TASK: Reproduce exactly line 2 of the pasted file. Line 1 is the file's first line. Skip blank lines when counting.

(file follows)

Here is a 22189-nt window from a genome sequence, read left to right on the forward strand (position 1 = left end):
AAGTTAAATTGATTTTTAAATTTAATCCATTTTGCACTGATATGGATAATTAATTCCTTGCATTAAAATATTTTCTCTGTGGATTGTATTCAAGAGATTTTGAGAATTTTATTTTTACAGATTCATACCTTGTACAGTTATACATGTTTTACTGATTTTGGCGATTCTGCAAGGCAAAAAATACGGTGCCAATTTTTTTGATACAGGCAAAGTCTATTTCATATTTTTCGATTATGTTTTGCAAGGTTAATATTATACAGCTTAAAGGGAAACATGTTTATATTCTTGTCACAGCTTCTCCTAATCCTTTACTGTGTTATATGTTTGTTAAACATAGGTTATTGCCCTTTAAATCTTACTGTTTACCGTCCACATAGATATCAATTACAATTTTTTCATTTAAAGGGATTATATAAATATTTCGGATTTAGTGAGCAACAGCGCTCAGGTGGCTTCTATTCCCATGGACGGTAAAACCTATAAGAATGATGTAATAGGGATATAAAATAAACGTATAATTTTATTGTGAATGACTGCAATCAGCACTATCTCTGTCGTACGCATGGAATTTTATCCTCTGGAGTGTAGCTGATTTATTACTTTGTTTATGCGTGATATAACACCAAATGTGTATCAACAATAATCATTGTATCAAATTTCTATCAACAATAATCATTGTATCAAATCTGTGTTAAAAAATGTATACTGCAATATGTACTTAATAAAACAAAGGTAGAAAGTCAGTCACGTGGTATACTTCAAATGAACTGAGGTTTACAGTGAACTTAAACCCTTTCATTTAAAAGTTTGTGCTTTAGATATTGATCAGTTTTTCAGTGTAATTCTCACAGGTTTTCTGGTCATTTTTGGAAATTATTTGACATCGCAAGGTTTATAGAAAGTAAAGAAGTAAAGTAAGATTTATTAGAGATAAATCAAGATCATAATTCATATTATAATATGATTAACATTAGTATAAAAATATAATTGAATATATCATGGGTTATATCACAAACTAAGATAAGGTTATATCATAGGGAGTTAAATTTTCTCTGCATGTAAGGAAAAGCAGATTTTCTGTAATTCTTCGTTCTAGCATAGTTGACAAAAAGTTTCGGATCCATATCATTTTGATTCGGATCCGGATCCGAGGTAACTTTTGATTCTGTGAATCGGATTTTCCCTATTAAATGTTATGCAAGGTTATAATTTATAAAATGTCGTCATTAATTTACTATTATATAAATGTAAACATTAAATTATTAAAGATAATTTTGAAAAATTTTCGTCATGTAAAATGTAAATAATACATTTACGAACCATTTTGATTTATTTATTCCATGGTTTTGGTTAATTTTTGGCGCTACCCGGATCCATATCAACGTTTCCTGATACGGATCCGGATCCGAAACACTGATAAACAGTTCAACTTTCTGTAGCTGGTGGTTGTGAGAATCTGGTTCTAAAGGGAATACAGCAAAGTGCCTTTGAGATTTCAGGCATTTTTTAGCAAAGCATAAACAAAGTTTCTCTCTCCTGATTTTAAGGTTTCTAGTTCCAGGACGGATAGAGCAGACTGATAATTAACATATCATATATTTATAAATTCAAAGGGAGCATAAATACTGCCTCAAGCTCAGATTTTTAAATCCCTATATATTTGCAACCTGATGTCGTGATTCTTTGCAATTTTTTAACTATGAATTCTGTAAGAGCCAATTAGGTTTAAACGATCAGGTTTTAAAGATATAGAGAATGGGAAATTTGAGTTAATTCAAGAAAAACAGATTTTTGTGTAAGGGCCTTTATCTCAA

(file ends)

AAGTTAAATTGATTTTTAAATTTAATCCATTTTGCACTGATATGGATAATTAATTCCTTGCATTAAAATATTTTCTCTGTGGATTGTATTCAAGAGATTTTGAGAATTTTATTTTTACAGATTCATACCTTGTACAGTTATACATGTTTTACTGATTTTGGCGATTCTGCAAGGCAAAAAATACGGTGCCAATTTTTTTGATACAGGCAAAGTCTATTTCATATTTTTCGATTATGTTTTGCAAGGTTAATATTATACAGCTTAAAGGGAAACATGTTTATATTCTTGTCACAGCTTCTCCTAATCCTTTACTGTGTTATATGTTTGTTAAACATAGGTTATTGCCCTTTAAATCTTACTGTTTACCGTCCACATAGATATCAATTACAATTTTTTCATTTAAAGGGATTATATAAATATTTCGGATTTAGTGAGCAACAGCGCTCAGGTGGCTTCTATTCCCATGGACGGTAAAACCTATAAGAATGATGTAATAGGGATATAAAATAAACGTATAATTTTATTGTGAATGACTGCAATCAGCACTATCTCTGTCGTACGCATGGAATTTTATCCTCTGGAGTGTAGCTGATTTATTACTTTGTTTATGCGTGATATAACACCAAATGTGTATCAACAATAATCATTGTATCAAATTTCTATCAACAATAATCATTGTATCAAATCTGTGTTAAAAAATGTATACTGCAATATGTACTTAATAAAACAAAGGTAGAAAGTCAGTCACGTGGTATACTTCAAATGAACTGAGGTTTACAGTGAACTTAAACCCTTTCATTTAAAAGTTTGTGCTTTAGATATTGATCAGTTTTTCAGTGTAATTCTCACAGGTTTTCTGGTCATTTTTGGAAATTATTTGACATCGCAAGGTTTATAGAAAGTAAAGAAGTAAAGTAAGATTTATTAGAGATAAATCAAGATCATAATTCATATTATAATATGATTAACATTAGTATAAAAATATAATTGAATATATCATGGGTTATATCACAAACTAAGATAAGGTTATATCATAGGGAGTTAAATTTTCTCTGCATGTAAGGAAAAGCAGATTTTCTGTAATTCTTCGTTCTAGCATAGTTGACAAAAAGTTTCGGATCCATATCATTTTGATTCGGATCCGGATCCGAGGTAACTTTTGATTCTGTGAATCGGATTTTCCCTATTAAATGTTATGCAAGGTTATAATTTATAAAATGTCGTCATTAATTTACTATTATATAAATGTAAACATTAAATTATTAAAGATAATTTTGAAAAATTTTCGTCATGTAAAATGTAAATAATACATTTACGAACCATTTTGATTTATTTATTCCATGGTTTTGGTTAATTTTTGGCGCTACCCGGATCCATATCAACGTTTCCTGATACGGATCCGGATCCGAAACACTGATAAACAGTTCAACTTTCTGTAGCTGGTGGTTGTGAGAATCTGGTTCTAAAGGGAATACAGCAAAGTGCCTTTGAGATTTCAGGCATTTTTTAGCAAAGCATAAACAAAGTTTCTCTCTCCTGATTTTAAGGTTTCTAGTTCCAGGACGGATAGAGCAGACTGATAATTAACATATCATATATTTATAAATTCAAAGGGAGCATAAATACTGCCTCAAGCTCAGATTTTTAAATCCCTATATATTTGCAACCTGATGTCGTGATTCTTTGCAATTTTTTAACTATGAATTCTGTAAGAGCCAATTAGGTTTAAACGATCAGGTTTTAAAGATATAGAGAATGGGAAATTTGAGTTAATTCAAGAAAAACAGATTTTTGTGTAAGGGCCTTTATCTCAA